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Core Audio Kratos MKII Fully Digital Amplifier Preview

Core Audio Kratos MKII Fully Digital Amplifier Preview

Core Audio Kratos MKII Fully Digital Amplifier Preview


  • Product Name: Kratos MKII Fully Digital Amplifier
  • Manufacturer: Core Audio Technologies
  • Review Date: July 01, 2013 16:05
  • MSRP: $2,250
  • First Impression: Pretty Cool
  • Buy Now

  • MSRP: $2,250 with free shipping
  • Number of Channels: 2
  • Power Output: 100wpc into 8ohms at .1% THD
  • Minimum load impedance: 4ohms
  • Dynamic Range (from IC Specs): 140dB
  • THD + N: unmeasured
  • Inputs: 2x SPDIF, 2x Toslink, USB Optional for an extra $250
  • Outputs: 5-way binding posts, optional Line-level stereo Subwoofer outputs for an extra $250
  • Dimensions: 15" W x 12.75" D x 2.75" H
  • Weight: ~22lbs

While some circles in the audiophile community stubbornly refuse to embrace the sonic and convenience benefits of digital music, others are on the front lines of the movement. There are a growing number of high-end companies starting to design digital components to please the next generation of Audiophile. Core Audio Technology is one of those companies. Their products seem to dance the line between what I would call “high-end” and “esoteric”. You won’t find stupid expensive gear like an $80,000 record player or single driver “full-range” speaker with a higher MSRP than a Porsche 911. But the gear isn’t entry level either, ranging from about $600 to $19,000. I might summarize Core Audio Technology as a company who offers many of the design elements, look and feel of ultra-expensive gear with one less digit on the price tag.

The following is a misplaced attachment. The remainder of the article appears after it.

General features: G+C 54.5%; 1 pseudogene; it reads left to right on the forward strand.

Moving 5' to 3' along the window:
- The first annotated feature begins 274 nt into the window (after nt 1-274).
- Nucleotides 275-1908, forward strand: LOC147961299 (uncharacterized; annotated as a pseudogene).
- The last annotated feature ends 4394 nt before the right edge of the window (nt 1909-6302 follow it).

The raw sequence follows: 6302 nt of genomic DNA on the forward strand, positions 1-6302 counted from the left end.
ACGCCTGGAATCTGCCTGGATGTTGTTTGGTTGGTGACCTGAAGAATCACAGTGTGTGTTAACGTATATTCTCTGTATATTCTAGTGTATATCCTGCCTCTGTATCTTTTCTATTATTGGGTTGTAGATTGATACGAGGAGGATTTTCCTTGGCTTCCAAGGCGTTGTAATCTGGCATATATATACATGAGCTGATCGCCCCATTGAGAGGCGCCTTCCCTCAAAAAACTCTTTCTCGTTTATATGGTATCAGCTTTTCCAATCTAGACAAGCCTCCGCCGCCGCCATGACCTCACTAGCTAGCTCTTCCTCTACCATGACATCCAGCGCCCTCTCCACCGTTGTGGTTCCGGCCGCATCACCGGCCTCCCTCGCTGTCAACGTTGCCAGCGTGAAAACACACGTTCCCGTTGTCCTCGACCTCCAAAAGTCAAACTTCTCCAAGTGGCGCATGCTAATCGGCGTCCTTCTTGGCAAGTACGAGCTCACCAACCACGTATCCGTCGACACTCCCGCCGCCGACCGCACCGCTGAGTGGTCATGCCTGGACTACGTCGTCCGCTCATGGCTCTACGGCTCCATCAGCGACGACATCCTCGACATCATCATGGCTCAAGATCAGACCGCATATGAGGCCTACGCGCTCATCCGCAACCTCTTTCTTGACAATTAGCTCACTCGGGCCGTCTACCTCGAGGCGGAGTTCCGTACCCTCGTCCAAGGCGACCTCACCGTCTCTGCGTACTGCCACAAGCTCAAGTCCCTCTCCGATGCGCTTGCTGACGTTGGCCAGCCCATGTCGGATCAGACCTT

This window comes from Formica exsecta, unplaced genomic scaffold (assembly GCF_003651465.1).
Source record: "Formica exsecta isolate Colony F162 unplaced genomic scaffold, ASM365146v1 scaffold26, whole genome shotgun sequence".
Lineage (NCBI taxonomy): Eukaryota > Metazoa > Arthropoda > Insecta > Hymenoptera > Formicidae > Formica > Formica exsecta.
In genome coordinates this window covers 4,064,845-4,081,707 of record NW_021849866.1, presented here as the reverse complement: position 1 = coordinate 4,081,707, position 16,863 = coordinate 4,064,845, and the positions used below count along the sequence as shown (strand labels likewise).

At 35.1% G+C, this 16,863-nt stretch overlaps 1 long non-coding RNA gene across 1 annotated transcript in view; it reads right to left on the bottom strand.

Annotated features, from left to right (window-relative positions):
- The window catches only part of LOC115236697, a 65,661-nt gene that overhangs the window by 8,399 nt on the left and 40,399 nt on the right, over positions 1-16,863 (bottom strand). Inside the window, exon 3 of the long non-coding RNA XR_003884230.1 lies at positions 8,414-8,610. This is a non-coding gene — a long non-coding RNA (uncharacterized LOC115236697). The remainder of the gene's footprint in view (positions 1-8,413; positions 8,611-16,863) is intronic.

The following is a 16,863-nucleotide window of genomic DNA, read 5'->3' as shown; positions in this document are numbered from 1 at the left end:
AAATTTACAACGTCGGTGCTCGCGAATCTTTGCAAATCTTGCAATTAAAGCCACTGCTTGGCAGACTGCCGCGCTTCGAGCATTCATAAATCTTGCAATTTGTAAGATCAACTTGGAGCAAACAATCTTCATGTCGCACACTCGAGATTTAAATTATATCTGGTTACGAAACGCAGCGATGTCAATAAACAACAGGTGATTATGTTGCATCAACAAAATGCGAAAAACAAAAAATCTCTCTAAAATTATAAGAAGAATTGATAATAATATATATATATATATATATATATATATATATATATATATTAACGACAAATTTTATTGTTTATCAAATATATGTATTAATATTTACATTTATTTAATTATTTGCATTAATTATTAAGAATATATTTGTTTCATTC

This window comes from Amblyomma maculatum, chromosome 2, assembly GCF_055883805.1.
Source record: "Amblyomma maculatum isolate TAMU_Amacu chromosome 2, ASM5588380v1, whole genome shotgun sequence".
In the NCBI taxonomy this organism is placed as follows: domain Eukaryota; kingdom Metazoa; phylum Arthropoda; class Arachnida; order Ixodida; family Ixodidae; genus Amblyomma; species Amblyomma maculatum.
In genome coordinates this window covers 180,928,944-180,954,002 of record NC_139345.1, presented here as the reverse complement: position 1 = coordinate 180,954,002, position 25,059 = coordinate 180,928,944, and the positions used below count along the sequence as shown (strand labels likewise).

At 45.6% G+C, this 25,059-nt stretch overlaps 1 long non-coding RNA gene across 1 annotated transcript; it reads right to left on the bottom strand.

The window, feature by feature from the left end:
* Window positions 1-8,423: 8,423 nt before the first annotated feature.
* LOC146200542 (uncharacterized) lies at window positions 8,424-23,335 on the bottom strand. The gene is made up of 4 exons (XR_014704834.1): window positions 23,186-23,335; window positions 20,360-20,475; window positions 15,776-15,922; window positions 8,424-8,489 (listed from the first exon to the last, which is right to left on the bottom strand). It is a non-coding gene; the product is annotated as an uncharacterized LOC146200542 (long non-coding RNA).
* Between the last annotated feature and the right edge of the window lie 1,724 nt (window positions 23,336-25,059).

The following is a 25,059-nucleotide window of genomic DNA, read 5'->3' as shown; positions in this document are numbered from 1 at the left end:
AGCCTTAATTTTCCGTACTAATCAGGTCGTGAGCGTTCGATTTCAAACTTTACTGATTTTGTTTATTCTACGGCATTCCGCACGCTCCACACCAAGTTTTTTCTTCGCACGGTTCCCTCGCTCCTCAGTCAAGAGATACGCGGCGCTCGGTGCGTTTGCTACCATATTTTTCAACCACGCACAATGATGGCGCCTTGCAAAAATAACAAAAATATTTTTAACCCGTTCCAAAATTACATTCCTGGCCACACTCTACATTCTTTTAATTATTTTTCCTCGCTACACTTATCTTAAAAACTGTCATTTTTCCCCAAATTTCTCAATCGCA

Straddling that line between high-end and esoteric is the Kratos MKII fully digital amplifier, the replacement for their original Kratos MKI. It’s rated at 100wpc into 8ohms and 200wpc into 4ohms at .1% THD. We're not sure if the power rating was taken with a 1kHz tone or 20-20kHz full bandwidth test.  Reported dynamic range is 140dB. The Kratos MKII weighs in at 22lbs, which would be poultry for a traditional class A or A/B amplifier, but weight doesn’t tell you much about an amp of this design.